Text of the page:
Cases instrumented with the Twisted File* and RealSeal* bonded obturation.ArmamentariumExcellent straight-line access is far simpler if accomplished through the surgical operating microscope (SOM) (Global Surgical, St. Louis, Mo.). Every aspect of the process is more predictable with the magnification and visualization of the SOM. Its value in all aspects of endodontic treatment as well as access and orifice management cannot be overstated. Access bur kits can be helpful. Some kits, such as the LA Axxess kit, are universal in that they have all the needed burs for even the most challenging clinical cases. The LA Axxess kit includes a round diamond porcelain access bur, a transmetal bur for metal, three round burs (2, 4, and 6 sizes), a course diamond football-shaped bur for gross tooth structure removal, and two diamonds for fine axial preparation. The kit also contains a safe ended diamond for refinement of access walls and stainless steel line angle burs that can be used as orifice shapers as well as to create straight-line access.
The LA Axxess kit*
The LA Axxess kit 2.0*Used in a slow-speed handpiece, these line angle burs (of three varying tip sizes) are safe ended at the tip and do not cut on their ends. Line angle burs are used with the same precautions as Gates Glidden drills. As the line angle bur is inserted, it should be allowed to enter the coronal third passively. It is never forced. The line angle burs can be used in a brushing motion up and away from the furcation so as to remove the cervical dentinal triangle and remove restrictive dentin over the orifice. Using the line angle burs passively with a brushing motion will minimize the chances of perforation and/or excessive removal of coronal third tooth structure. Risk of perforation is greatest at the distal aspect of the mesial root of a lower molar and the distal aspect of the mesial buccal root of the upper first molar. The LA Axxess kit is available in a modified 2.0 version without the aforementioned prepping diamonds and line angle burs, and yet contains a safe ended diamond for high-speed alignment of access walls. Access is made in the context of the given tooth being entered. The clinician should be aware of the diagnosis of the tooth being started. If the tooth is vital, clinicians should anticipate that they will see hemorrhage. If the tooth is necrotic, they should expect either a dry chamber or non-vital pulp tissue. While this might seem obvious, neglecting to appreciate that the pulp chamber has been reached can lead to excessive removal of dentin along its floor or leave the pulp chamber unroofed. In addition to being cognizant of the pulpal diagnosis, especially in non-vital teeth that are covered by crowns, correctly managing a calcified orifice, once uncovered, is essential. Clinically, this means that in the most challenging cases, #6, #8, and #10 pre-curved hand K files are used to assure that the canal is open, patent, and negotiable to the apex before bringing orifice openers of any type into the canal. Using orifice openers too fast and forcefully into a calcified canal can easily lead to blockage and other iatrogenic issues. Reciprocating a #6 hand K file with the M4 Safety Handpiece* can easily and efficiently prepare the canal diameter of a #8 hand K file, a #8 hand K file to the canal diameter of a #10, etc.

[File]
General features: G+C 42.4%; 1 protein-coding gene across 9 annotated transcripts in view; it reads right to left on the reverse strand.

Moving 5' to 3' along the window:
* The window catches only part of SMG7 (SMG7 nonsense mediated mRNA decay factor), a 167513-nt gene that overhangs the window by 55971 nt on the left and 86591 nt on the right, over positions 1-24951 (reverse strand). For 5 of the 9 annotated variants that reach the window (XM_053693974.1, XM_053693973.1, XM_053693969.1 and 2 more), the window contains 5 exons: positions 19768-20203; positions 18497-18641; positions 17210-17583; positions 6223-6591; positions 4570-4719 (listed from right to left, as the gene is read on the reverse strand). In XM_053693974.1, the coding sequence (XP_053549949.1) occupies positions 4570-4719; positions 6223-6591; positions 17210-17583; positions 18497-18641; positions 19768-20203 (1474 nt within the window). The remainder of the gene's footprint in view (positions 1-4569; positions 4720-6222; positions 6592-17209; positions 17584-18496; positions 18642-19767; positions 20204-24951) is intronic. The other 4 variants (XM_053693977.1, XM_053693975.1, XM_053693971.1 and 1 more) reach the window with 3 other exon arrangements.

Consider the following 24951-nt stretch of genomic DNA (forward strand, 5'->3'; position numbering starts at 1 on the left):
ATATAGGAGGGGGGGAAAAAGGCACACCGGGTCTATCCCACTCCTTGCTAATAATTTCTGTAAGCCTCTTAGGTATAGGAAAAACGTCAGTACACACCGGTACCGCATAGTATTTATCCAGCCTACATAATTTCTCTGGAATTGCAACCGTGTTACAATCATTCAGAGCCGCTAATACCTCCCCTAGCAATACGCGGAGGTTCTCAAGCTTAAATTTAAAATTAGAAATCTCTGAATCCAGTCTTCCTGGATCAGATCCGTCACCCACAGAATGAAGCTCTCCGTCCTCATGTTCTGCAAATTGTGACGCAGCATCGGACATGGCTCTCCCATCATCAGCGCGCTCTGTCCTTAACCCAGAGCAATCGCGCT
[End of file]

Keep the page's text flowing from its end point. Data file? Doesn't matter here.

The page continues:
The M4 Safety Handpiece*The M4 mimics the watch-winding motion of hand K file enlargement by reciprocating a hand K file 30 degrees clockwise and 30 degrees counterclockwise. The M4 is used in an E-type coupling in an electric motor at the 18:1 setting at 900 rpm. The (#6, #8, #10) hand K file that binds at the TWL or the estimated working length is first fed into the canal by hand to this level. The M4 is then placed onto the hand K file and with a 1 mm to 3 mm vertical amplitude of motion, the hand K file is reciprocated for 15 to 30 seconds. After the file begins to reciprocate freely (after the 15 to 30 seconds), the canal is irrigated and recapitulated, and the next larger hand K file is placed to length and reciprocated until the canal is enlarged to a #15 hand K file size equivalent. At this stage, a glide path has been created and rotary nickel titanium file enlargement commences. Straight-line access and its importance in all phases of endodontic cleanings and shaping have been addressed. Emphasis has been placed on making endodontic access large enough that the files inserted into the canal can be placed into the straightaway portions of the root without displacement off of the canal walls. The LA Axxess kit has been discussed as well as the capability of the Twisted File to shape the canal orifice after canal location. I welcome your feedback. *SybronEndo, Orange, Calif.
Richard E. Mounce, DDS, lectures globally and is widely published. He is in private practice in endodontics in Vancouver, Wash. Contact him at [email protected].